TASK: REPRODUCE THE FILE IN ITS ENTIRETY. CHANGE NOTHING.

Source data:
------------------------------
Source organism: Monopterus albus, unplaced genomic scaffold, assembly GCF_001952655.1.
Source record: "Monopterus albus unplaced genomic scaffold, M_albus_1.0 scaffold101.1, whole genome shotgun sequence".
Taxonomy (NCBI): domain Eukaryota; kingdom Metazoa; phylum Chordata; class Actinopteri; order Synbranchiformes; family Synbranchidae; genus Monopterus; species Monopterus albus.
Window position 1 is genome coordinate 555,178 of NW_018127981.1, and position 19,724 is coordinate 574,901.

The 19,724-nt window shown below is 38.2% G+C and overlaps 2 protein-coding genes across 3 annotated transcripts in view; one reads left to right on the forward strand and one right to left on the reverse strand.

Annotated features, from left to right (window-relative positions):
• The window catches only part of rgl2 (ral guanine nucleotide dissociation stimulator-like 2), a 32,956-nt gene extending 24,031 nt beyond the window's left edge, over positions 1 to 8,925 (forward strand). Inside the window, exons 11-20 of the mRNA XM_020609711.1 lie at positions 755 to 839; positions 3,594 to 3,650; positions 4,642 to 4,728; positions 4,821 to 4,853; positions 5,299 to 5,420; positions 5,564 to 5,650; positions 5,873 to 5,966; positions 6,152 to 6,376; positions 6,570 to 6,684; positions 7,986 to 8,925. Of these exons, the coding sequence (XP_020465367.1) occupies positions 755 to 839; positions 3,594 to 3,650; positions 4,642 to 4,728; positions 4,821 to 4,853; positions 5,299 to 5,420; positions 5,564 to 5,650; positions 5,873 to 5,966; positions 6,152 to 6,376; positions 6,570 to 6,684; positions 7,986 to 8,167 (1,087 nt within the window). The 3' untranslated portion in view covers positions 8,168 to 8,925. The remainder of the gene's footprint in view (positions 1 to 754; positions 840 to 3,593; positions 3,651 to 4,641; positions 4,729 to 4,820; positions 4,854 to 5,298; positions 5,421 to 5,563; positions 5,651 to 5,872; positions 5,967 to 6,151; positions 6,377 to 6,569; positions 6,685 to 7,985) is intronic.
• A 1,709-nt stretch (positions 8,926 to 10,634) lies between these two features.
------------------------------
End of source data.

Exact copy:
Source organism: Monopterus albus, unplaced genomic scaffold, assembly GCF_001952655.1.
Source record: "Monopterus albus unplaced genomic scaffold, M_albus_1.0 scaffold101.1, whole genome shotgun sequence".
Taxonomy (NCBI): domain Eukaryota; kingdom Metazoa; phylum Chordata; class Actinopteri; order Synbranchiformes; family Synbranchidae; genus Monopterus; species Monopterus albus.
Window position 1 is genome coordinate 555,178 of NW_018127981.1, and position 19,724 is coordinate 574,901.

The 19,724-nt window shown below is 38.2% G+C and overlaps 2 protein-coding genes across 3 annotated transcripts in view; one reads left to right on the forward strand and one right to left on the reverse strand.

Annotated features, from left to right (window-relative positions):
• The window catches only part of rgl2 (ral guanine nucleotide dissociation stimulator-like 2), a 32,956-nt gene extending 24,031 nt beyond the window's left edge, over positions 1 to 8,925 (forward strand). Inside the window, exons 11-20 of the mRNA XM_020609711.1 lie at positions 755 to 839; positions 3,594 to 3,650; positions 4,642 to 4,728; positions 4,821 to 4,853; positions 5,299 to 5,420; positions 5,564 to 5,650; positions 5,873 to 5,966; positions 6,152 to 6,376; positions 6,570 to 6,684; positions 7,986 to 8,925. Of these exons, the coding sequence (XP_020465367.1) occupies positions 755 to 839; positions 3,594 to 3,650; positions 4,642 to 4,728; positions 4,821 to 4,853; positions 5,299 to 5,420; positions 5,564 to 5,650; positions 5,873 to 5,966; positions 6,152 to 6,376; positions 6,570 to 6,684; positions 7,986 to 8,167 (1,087 nt within the window). The 3' untranslated portion in view covers positions 8,168 to 8,925. The remainder of the gene's footprint in view (positions 1 to 754; positions 840 to 3,593; positions 3,651 to 4,641; positions 4,729 to 4,820; positions 4,854 to 5,298; positions 5,421 to 5,563; positions 5,651 to 5,872; positions 5,967 to 6,151; positions 6,377 to 6,569; positions 6,685 to 7,985) is intronic.
• A 1,709-nt stretch (positions 8,926 to 10,634) lies between these two features.